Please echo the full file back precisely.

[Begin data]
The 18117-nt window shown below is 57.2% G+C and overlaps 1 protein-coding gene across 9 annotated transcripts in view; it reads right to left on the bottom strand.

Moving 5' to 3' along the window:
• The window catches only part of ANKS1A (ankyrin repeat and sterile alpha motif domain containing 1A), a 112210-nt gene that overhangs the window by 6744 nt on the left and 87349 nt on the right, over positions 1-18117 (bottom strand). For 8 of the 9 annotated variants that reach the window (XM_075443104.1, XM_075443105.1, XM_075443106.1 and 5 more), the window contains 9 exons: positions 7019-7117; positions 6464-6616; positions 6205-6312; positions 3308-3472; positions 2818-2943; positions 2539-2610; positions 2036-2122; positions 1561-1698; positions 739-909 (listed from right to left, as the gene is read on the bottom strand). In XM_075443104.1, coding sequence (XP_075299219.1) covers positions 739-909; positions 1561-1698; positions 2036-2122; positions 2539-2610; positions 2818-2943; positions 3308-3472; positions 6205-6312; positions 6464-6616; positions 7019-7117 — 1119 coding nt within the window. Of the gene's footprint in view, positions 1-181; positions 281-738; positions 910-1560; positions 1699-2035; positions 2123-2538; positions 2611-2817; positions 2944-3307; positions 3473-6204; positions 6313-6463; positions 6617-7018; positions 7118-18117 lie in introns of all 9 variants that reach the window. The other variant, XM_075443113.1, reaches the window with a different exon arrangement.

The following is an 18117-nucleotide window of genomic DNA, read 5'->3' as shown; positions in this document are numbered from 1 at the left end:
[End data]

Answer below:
The 18117-nt window shown below is 57.2% G+C and overlaps 1 protein-coding gene across 9 annotated transcripts in view; it reads right to left on the bottom strand.

Moving 5' to 3' along the window:
• The window catches only part of ANKS1A (ankyrin repeat and sterile alpha motif domain containing 1A), a 112210-nt gene that overhangs the window by 6744 nt on the left and 87349 nt on the right, over positions 1-18117 (bottom strand). For 8 of the 9 annotated variants that reach the window (XM_075443104.1, XM_075443105.1, XM_075443106.1 and 5 more), the window contains 9 exons: positions 7019-7117; positions 6464-6616; positions 6205-6312; positions 3308-3472; positions 2818-2943; positions 2539-2610; positions 2036-2122; positions 1561-1698; positions 739-909 (listed from right to left, as the gene is read on the bottom strand). In XM_075443104.1, coding sequence (XP_075299219.1) covers positions 739-909; positions 1561-1698; positions 2036-2122; positions 2539-2610; positions 2818-2943; positions 3308-3472; positions 6205-6312; positions 6464-6616; positions 7019-7117 — 1119 coding nt within the window. Of the gene's footprint in view, positions 1-181; positions 281-738; positions 910-1560; positions 1699-2035; positions 2123-2538; positions 2611-2817; positions 2944-3307; positions 3473-6204; positions 6313-6463; positions 6617-7018; positions 7118-18117 lie in introns of all 9 variants that reach the window. The other variant, XM_075443113.1, reaches the window with a different exon arrangement.

The following is an 18117-nucleotide window of genomic DNA, read 5'->3' as shown; positions in this document are numbered from 1 at the left end: